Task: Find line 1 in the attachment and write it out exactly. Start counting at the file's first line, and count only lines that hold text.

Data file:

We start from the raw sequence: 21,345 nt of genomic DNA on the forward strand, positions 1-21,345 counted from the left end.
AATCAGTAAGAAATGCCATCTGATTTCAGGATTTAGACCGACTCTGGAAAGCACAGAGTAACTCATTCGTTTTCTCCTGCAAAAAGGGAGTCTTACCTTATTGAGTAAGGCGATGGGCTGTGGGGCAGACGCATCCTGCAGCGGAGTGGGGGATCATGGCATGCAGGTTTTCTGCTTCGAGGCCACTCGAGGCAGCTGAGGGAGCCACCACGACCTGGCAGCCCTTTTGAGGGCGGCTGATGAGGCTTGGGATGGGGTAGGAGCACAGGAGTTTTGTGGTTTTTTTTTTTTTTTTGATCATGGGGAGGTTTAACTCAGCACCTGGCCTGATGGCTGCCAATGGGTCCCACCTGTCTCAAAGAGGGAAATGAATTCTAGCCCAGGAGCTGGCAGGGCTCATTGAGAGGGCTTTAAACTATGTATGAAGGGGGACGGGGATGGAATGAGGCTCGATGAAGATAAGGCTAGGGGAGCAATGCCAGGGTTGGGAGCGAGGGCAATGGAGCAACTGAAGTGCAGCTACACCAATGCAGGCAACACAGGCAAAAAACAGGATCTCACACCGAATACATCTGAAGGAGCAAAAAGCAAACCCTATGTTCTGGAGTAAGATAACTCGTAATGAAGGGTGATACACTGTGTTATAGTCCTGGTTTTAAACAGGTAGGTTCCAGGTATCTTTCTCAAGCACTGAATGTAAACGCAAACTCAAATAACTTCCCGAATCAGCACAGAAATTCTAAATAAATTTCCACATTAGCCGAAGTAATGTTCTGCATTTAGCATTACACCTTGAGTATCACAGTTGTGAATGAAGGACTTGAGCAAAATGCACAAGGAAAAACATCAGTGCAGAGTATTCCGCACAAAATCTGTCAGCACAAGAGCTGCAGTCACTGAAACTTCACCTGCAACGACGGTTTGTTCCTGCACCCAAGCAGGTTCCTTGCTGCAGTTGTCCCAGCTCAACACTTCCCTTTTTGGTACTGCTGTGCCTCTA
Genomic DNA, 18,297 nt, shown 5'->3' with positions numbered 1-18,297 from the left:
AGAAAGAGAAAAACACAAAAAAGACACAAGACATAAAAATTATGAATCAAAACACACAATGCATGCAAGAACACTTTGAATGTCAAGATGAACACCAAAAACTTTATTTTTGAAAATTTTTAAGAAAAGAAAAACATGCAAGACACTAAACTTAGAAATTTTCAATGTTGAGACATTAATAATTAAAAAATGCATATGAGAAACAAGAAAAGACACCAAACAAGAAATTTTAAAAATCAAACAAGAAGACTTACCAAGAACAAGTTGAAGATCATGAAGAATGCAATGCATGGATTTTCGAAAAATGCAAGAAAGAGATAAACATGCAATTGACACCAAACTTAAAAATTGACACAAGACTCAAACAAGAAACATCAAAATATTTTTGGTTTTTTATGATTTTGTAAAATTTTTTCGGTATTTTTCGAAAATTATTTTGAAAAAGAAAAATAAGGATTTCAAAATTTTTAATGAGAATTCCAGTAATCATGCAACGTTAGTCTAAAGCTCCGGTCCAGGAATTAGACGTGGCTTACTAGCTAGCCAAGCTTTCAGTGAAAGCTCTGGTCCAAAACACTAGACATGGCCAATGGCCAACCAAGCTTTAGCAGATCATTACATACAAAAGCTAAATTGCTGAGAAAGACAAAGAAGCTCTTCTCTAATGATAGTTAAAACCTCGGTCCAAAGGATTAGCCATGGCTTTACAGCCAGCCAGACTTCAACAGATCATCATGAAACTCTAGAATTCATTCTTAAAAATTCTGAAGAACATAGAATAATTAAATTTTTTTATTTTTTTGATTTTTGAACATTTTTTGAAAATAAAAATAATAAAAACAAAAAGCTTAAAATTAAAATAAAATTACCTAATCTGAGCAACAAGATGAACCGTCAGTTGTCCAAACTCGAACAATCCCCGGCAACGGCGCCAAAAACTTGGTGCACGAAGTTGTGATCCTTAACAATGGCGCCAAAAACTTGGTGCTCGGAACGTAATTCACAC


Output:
We start from the raw sequence: 21,345 nt of genomic DNA on the forward strand, positions 1-21,345 counted from the left end.